Don't Be Fooled. Time Warner Cable dropped Ovation, which angered many in the arts field, but it was not mentioned in the way Current was dropped after Al-Jazeera's purchase. Remember they added Al-Jazeera's BeIn, a channel we mentioned in the summer that carries the BBVA League and Serie A among notable football leagues, and is rapidly growing because of it. While they lost to Comcast the rights to the biggest of the leagues, they still carry the serious leagues with names such as Barca and Real.

    Prayer Request. My grandmother had a urinary tract infection three weeks ago, and released from the hospital Tuesday, she is still recovering (and 92). Keep her in your prayers as she continues to recover from the nastiness of the antibiotics she was taken and the other things that happened to her.

    Thursday, January 3, 2013

    Our Word 2012 in review

    Life Imitates Art.Hendrick Motorsports driver Kasey Kahne missed his team's stop during the Charlotte Motor Speedway Media Tour because he was on jury duty. Considering he drives for the #5 team, and a 2008 #5 team shirt was worn by a Gentleman of the Jury in a past Greenville Light Opera Works production of Trial by Jury, life does imitate art!

    Tosca, Tosca. In thinking of our February column on Lego Tosca, I thought of my anger at the Ray Tanner Home Run 12km when organisers mishandled my entry, and I contemplated suicide, naturally jumping off a castle, near the start line. Obviously I must have read too much on Giacomo Puccini's opera! Gymnasts and ballet dancers who are sopranos should be the only ones playing Tosca since the suicide leap is a must.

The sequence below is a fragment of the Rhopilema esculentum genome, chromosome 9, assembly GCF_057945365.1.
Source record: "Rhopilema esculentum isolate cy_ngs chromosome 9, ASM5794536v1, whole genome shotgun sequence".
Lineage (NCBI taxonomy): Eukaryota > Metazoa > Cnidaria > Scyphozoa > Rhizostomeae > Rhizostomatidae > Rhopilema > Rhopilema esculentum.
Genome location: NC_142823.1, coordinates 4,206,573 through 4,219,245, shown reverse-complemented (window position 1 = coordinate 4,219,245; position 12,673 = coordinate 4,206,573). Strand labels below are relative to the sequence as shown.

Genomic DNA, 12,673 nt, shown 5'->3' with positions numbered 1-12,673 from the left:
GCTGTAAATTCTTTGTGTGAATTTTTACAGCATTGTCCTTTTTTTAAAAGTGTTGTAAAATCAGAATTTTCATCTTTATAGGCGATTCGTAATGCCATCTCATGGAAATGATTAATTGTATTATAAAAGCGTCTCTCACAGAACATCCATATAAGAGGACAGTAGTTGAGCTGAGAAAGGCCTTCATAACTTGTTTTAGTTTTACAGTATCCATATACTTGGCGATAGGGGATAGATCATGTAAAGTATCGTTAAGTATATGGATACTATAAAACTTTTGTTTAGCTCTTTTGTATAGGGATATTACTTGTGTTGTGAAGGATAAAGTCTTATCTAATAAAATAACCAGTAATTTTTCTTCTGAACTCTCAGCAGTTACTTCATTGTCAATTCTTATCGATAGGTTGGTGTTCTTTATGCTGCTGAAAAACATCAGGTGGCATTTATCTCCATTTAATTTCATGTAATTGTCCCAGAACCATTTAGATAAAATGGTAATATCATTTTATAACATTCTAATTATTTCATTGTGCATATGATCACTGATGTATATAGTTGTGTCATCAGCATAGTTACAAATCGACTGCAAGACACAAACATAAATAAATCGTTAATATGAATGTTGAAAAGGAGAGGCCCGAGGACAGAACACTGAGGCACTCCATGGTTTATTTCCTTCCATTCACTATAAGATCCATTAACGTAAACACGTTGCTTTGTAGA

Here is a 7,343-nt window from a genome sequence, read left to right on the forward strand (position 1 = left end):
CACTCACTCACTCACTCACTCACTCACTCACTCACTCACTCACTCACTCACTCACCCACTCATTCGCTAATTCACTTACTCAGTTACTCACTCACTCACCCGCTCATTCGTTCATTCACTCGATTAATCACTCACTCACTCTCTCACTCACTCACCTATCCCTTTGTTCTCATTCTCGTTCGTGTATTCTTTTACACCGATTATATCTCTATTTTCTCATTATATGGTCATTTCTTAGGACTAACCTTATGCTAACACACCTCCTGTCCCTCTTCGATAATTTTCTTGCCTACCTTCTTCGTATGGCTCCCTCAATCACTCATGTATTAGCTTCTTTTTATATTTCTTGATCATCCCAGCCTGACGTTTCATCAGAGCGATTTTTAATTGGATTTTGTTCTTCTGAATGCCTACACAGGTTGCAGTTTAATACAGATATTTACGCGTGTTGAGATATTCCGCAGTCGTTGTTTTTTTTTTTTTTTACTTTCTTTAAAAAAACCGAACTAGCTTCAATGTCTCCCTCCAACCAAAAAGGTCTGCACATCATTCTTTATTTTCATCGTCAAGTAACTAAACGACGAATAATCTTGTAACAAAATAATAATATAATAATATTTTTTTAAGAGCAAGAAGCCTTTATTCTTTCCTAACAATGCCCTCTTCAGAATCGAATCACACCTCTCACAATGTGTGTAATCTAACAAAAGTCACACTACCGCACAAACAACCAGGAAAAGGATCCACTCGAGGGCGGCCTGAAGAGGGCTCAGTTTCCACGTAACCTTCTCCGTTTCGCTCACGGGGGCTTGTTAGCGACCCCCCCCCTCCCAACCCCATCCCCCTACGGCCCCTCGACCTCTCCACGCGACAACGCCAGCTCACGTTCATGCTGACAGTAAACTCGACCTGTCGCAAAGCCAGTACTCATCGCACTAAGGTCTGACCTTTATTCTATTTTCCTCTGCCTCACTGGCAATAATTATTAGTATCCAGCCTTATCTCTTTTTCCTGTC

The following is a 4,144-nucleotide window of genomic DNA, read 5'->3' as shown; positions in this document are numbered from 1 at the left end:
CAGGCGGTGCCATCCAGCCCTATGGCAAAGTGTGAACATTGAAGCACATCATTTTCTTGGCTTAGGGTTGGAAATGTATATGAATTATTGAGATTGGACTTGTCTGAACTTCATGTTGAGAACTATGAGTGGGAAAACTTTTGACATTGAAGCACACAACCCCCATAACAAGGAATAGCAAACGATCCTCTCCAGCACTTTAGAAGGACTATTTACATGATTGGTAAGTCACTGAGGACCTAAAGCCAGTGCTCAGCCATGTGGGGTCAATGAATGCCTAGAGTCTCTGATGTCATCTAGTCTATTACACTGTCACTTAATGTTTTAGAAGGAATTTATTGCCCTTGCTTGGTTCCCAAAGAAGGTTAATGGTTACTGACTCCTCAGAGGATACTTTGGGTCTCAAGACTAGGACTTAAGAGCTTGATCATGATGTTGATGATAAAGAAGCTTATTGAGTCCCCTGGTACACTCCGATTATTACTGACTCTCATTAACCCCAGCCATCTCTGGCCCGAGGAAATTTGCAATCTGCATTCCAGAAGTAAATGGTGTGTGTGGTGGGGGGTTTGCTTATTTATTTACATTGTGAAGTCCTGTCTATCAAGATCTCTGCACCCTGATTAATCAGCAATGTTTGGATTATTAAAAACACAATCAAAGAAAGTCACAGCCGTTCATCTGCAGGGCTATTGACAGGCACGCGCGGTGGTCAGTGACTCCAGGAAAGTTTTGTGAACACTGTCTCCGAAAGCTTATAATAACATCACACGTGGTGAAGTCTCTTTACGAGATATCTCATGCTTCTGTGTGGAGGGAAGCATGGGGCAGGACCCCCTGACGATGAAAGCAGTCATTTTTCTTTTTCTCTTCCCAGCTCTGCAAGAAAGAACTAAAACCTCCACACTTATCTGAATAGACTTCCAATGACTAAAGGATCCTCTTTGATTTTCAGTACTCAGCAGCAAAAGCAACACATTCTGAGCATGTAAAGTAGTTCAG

Rossini – Meow! If we talked Rossini on his birthday, we had to do it. But it was likely de Pearsall who did it built around Rossini's Otello.


    Fundraisers and Fines. Look at how Cee-Lo Green, deserving of a $100,000 fine and a 25-point penalty, went off scot-free from his use of improper language at a fund-raiser for Dear Leader this year – and the Low Information Voter ran off and put Dear Leader back in office.

    Well, look who caused it to explode? "Pouring here in Michigan. Track needs a jet dryer. They used to have one, but somebody blew it up!"

    The Left's New Tactics. “If (turning a National Day of Prayer breakfast into an Occupy Wall Street rally by your speech) does not show how the Left would rather promote Occupiers, Class Warfare, and all sorts of "social gospel" that does not include the Bible at a National Day of Prayer event, this should be a warning that the Left will hijack any event to advance their evil, anti-Christian agenda.”

    And yet Obama is pushing for this to be federal law. We saw the consequences at Penn State. “Sexual deviancy special rights activists care about normalising pedophilia and other wicked sexual deviant behaviour at the expense of children.” We saw his endorsement of false "marriage" lead to a winning streak by the sexual deviants, and now they are replacing Freedom of Religion with forced acceptance of their lifestyle of sin.

    Prerecorded Music at an Orchestra Event? “Now who are the divos? The group that demanded singing to prerecorded music? It's as bad as the church singers who sing almost exclusively to the can, claiming it sounds better than the real thing. Don't tell me that. If I'm paying for Mary Lee, Jennifer, Mori, or other musicians to play in a concert, I want to hear them. I don't want to hear a recording! Real musicians are not Powerade bottles.”

    Do People Understand the Fiscal Cliff​? The sad thing about this current financial issue is that the House passed its budget nine months ago, but the Senate refused, hoping, as they have successfully stalled, Dear Leader to win a second term based on the “praise the government as the deity” mentality. Add to that an Olympics in the UK where they ran propaganda on the virtue of socialism, and teaching of socialism everywhere, and it's only natural that they supported Dear Leader. If I have five dollars, do I spend twenty?